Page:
Note:  Do not rely on this information. It is very old.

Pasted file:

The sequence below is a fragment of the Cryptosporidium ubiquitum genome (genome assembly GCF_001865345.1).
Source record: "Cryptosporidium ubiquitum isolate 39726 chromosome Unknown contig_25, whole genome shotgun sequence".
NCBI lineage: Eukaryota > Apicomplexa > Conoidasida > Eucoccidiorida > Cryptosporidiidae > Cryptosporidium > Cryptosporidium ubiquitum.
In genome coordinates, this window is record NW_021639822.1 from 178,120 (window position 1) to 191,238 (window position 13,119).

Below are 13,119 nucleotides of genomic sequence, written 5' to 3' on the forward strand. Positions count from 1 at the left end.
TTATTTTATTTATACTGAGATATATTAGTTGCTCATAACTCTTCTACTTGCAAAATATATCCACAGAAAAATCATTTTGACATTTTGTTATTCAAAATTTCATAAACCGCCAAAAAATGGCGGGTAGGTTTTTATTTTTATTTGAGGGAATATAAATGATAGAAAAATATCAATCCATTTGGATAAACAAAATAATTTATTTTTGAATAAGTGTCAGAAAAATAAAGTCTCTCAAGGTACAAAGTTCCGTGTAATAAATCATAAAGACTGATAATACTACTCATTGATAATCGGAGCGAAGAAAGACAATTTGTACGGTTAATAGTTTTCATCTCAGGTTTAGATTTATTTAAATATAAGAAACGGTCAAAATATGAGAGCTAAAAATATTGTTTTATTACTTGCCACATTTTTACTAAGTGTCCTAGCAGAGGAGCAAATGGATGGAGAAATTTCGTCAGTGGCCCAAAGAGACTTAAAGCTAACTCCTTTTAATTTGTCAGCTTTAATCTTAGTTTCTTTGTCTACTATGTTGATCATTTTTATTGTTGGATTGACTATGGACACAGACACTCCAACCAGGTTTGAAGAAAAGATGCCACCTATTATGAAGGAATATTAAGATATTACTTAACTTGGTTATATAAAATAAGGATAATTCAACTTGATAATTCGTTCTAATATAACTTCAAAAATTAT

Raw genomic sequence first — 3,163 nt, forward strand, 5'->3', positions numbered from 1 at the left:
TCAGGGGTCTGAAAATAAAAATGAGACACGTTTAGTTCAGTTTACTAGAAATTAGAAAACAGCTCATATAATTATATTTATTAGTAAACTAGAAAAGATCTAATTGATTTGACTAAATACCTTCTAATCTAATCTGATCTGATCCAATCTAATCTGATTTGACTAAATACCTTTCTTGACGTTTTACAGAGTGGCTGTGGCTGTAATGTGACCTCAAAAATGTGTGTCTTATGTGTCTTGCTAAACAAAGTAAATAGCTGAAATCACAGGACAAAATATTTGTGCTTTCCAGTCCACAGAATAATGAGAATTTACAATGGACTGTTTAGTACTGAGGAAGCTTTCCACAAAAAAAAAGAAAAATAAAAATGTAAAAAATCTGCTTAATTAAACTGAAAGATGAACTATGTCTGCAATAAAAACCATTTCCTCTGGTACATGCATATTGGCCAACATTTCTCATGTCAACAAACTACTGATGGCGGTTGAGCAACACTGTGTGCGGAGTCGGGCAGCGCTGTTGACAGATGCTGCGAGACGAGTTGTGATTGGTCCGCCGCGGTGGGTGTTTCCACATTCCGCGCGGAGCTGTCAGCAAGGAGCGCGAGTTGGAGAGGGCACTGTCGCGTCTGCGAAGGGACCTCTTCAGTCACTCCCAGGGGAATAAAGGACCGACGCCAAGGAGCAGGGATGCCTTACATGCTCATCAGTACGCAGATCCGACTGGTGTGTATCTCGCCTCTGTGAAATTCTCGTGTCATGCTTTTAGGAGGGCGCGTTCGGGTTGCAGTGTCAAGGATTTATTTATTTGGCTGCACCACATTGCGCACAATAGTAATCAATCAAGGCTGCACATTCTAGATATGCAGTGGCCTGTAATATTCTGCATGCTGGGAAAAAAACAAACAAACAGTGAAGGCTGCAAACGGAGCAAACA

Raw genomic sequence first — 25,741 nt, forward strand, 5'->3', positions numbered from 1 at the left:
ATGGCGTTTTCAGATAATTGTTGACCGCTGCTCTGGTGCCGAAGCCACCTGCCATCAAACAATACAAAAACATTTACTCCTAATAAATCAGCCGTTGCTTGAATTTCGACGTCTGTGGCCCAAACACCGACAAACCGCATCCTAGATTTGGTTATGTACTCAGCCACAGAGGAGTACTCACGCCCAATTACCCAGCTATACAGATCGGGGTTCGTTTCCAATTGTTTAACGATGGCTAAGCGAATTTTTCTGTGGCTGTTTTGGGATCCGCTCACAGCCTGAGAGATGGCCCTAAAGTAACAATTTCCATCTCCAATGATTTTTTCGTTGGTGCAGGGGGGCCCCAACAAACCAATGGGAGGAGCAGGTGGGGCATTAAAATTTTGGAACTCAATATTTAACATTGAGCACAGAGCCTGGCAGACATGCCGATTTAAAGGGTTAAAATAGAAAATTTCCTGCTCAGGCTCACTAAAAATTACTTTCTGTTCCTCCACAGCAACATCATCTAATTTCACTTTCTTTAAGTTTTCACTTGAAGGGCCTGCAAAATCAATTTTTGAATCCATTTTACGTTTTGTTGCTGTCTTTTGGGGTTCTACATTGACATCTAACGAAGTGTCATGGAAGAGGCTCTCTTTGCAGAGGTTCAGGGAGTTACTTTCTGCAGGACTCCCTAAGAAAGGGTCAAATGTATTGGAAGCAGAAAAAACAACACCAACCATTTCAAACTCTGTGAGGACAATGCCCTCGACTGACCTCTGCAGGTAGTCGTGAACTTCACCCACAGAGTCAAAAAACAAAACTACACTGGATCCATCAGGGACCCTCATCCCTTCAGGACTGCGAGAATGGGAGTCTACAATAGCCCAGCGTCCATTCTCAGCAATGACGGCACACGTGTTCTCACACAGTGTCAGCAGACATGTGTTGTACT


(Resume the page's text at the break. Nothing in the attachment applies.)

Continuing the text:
Eure, a department and also a river of France. The river, which gives its name to two departments, rises in the department of the Orne, flows through the departments called after it, and falls into the Seine near Pont de l'Arche. For half its course of 124 miles it is navigable. The department is to the E. of Calvados, and has an area of 2,300 square miles. It consists, for the most part, of a succession of flat plains watered by many streams, which all eventually flow into the Seine estuary, which forms a portion of the N.W. boundary of the department. The climate is humid, variable, and temperate, and well fitted for the growth of plums, cherries, and pears. The vine is plentiful, but little wine is made. Hemp and flax are grown, and the district is noted for cattle- and horse-rearing. Game and fish also abound. The mineral productions are important, and the copper, iron, and zinc works employ 50,000 people. There are also quarries, and fuller's earth and potter's clay are produced. The manufactures are varied and extensive, one of the productions being a fine woollen cloth. The principal exports are cider, perry, cattle, horses, and the products of the different manufactures. The capital is Evreux (q.v.).